There is no doubt Africa is a future tech superpower.
The continent’s tech start-up ecosystem is growing quickly, but it still lags behind the rest of the world. Africa has already been at the forefront of using technology which has enabled it to bypass traditional ways of development.
A relatable example is that the continent skipped landlines and went straight to mobile phones, and it started using mobile money and e-banking when traditional bank accounts for individuals was still low. African tech creators are already creating some exciting innovations in the world.
This is because Africa has the world’s largest free-trade area and the highest rate of entrepreneurship. There is a lot of tech potential on the continent, and now is the time to act.
By 2030, tech financing will hit US$90 billion but there is a lot that African governments have to do to reduce the risk of investing in tech start-ups. Governments and donors will have to work with the private sector to create new investment tools.
In addition, governments have to make things better for businesses. Currently, tech start-ups have to pay a lot to comply with regulations that are sometimes not clear. These regulations differ in the 54 different African countries which makes it a lot of work for investors to scale faster across the continent.
To deal with this, leaders in the different African nations need to come up with a common, unified framework that makes it easy to expand into regional markets.
For things to work much better and faster, there is need to get more people to help each other since ecosystems that have more links are stronger and grow faster. African leaders should work on policies that can enable ecosystem players start a Pan-African tech start-up network to help tech start-ups grow and get better.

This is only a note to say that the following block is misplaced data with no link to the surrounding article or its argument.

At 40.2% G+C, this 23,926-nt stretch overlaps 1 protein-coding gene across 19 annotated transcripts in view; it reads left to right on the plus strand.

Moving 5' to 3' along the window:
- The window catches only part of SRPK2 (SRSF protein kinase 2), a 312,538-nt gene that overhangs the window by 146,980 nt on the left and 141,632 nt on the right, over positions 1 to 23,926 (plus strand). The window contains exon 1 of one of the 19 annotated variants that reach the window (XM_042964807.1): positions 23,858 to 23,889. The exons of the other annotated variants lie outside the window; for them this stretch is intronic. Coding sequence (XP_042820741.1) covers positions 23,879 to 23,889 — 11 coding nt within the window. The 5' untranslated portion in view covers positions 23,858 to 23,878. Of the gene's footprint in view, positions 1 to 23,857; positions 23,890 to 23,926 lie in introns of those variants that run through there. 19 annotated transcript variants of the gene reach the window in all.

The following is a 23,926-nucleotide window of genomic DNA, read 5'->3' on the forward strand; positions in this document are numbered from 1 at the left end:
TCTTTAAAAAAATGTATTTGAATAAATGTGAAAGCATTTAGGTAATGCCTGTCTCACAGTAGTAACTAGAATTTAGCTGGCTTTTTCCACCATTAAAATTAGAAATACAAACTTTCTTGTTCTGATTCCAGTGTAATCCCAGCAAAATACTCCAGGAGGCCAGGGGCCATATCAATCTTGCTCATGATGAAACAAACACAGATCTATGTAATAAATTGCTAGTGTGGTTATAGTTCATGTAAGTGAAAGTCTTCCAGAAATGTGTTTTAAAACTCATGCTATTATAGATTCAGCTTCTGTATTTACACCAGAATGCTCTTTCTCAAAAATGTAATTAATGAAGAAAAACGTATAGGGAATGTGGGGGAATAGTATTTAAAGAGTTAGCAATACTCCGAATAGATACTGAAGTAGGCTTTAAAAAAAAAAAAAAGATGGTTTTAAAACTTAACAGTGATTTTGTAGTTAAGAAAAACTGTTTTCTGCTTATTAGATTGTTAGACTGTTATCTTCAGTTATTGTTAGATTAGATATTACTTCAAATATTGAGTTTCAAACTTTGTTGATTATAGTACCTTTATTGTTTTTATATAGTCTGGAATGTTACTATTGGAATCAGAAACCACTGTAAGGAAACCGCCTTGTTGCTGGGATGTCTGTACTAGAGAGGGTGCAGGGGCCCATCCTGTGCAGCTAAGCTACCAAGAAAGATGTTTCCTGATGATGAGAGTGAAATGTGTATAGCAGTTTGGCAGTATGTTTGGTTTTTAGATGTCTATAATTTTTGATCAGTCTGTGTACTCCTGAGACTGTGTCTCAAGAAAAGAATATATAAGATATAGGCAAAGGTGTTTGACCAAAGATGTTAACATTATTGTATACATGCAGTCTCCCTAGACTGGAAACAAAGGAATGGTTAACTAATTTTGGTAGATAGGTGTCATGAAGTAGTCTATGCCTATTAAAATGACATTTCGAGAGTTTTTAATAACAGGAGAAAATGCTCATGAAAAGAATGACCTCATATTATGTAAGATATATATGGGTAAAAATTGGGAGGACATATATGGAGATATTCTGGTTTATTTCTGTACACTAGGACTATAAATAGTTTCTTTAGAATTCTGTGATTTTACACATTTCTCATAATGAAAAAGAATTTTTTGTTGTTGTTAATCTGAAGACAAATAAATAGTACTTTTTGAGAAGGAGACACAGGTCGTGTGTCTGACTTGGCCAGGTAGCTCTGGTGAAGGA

To address these challenges, African governments need to quickly create and implement a digital economic policy that will open and connect economies and create jobs for the continent’s growing number of young people.
Africa can be a tech superpower if it creates a good business environment, enough money, and strong connections. The future of tech in Africa is exciting and leaders can take steps to build thriving, competitive ecosystems for tech start-ups that lead to innovations that change the world.
Opportunities in Africa’s tech
Africa’s population remains a boon for the continent’s economic growth.
Before the pandemic, 22 per cent of working-age Africans started new businesses. With the continent being home to the world’s largest free-trade area and a strong culture of entrepreneurship, the only way to go is up.
People in Africa have shown that they are willing to use technology and tech start-ups’ funding on the continent is growing at a rate that is six times faster than the average for the rest of the world.
In 2021, a record US$4.9 billion was raised, which is more than triple the amount in just one year. But this is still a small part of the whole: African start-ups only make up 0.2 per cent of the US$3.8 trillion in value around the world. Africa’s start-ups are still being held back by hurdles like complicated rules, a lack of digital skills, a lack of funding and highly fragmented markets.